It seems like you wait a while for an album to be released from one of the Alt-Country heavyweights. Then before you know it, there's two (three really if you count Chris Stapleton's recently released "From A Room Vol. 1"), with both of them being released on the same day.
It would be hard not to draw parallels between Steve Earle and Jason Isbell. Both have spent most of their lives living their music, working hard at their craft. There's both of their battles with addiction and sobriety, their work definitely being affected by it. Also, both have pretty much built their careers in their own terms rather than following the usual route of how Country music is dictated. I thought about reviewing both album's separately but this is a good opportunity to compare and contrast a pair of great artists.
Let's start with Steve Earle's album "So You Wannabe An Outlaw". It's (thankfully) a return to his more County side after the Blues infused "Terraplane" which kind of left me feeling cold. I'm a long time Earle devotee after seeing the video for the "Copperhead Road" on TV back in the eighties. His style has varied quite a bit over the years, even infusing loops and beats into his music at one point so I was looking forward to this.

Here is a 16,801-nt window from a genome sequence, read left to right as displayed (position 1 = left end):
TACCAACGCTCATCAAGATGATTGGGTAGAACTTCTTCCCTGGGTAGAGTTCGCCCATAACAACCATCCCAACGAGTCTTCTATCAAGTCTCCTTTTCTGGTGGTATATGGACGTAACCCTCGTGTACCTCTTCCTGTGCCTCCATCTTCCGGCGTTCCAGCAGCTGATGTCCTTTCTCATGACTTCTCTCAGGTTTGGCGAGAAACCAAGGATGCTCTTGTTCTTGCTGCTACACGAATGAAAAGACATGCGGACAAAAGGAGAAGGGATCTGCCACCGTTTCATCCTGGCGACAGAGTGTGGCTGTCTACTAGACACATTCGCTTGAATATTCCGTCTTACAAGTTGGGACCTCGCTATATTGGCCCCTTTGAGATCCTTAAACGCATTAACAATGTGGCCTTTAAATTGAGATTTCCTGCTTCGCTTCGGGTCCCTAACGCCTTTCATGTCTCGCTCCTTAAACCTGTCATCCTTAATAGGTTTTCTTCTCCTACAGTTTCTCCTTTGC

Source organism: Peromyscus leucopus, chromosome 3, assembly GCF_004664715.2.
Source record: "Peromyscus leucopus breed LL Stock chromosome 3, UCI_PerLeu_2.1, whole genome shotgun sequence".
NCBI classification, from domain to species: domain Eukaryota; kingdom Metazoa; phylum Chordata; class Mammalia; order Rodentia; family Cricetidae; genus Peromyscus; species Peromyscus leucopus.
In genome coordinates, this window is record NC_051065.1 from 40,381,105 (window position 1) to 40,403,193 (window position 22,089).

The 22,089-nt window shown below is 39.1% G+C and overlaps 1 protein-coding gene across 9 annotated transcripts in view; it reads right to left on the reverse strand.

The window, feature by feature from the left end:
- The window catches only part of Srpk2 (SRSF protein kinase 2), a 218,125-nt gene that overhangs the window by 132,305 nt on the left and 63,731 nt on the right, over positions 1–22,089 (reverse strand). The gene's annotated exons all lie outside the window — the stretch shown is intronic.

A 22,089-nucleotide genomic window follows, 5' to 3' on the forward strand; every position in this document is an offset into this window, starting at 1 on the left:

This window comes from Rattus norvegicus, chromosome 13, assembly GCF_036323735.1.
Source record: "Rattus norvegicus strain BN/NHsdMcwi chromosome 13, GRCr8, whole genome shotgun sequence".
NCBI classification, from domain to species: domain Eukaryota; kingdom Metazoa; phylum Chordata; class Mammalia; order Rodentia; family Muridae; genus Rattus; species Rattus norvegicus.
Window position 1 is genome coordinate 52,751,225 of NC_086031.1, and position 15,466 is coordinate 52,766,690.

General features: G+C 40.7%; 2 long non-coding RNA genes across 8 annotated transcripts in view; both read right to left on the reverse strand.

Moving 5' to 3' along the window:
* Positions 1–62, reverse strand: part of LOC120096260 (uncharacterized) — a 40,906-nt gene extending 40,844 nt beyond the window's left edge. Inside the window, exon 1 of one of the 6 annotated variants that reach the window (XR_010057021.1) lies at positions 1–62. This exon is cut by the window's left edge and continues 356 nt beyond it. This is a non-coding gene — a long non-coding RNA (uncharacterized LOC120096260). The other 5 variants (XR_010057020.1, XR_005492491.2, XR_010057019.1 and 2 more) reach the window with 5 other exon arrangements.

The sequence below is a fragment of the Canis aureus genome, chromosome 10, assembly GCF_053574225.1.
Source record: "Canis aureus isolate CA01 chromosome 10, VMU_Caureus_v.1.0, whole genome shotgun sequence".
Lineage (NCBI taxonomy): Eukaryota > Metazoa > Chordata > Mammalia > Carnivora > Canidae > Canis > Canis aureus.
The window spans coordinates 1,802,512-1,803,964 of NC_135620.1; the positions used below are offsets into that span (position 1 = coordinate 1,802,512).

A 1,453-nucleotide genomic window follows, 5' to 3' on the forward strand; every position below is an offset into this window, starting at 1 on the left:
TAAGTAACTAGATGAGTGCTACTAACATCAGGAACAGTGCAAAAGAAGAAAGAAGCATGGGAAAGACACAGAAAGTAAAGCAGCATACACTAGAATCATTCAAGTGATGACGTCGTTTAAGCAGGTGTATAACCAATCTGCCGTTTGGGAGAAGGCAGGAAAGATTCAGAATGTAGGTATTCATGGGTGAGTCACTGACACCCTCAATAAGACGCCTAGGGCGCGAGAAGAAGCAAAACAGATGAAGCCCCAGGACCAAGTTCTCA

The album had grown from a couple of seeds. Earle's debut album, "Guitar Town", turned thirty last year and he's revisited it at some shows recently with his always evolving backing band the Dukes. Also, the passing of country legend Waylon Jennings has affected him, forcing him to look inside himself for that 'spirit' to draw upon.
It opens with the title track, a crunchy Country Blues track which sees him duet with original country legend Willie Nelson. It works well and is a real strong opener. 'Fixin' To Die' kicks things up a notch about a third of the way through the album, with Earle rasping and spitting the lyrics "I'm fixin' to die, reckon I'm going to hell" over a driven guitar part. It could quite easily have fit on some of his more 'Rock' albums. Steve describes it as "Southern Gothic......Waylon Jennings on steroids when it comes to the way I'm playing guitar". This has the potential of being a real live favourite when he tours the album, with a steady drum, reverbed guitars and Eleanor Whitmore's frantic fiddle work.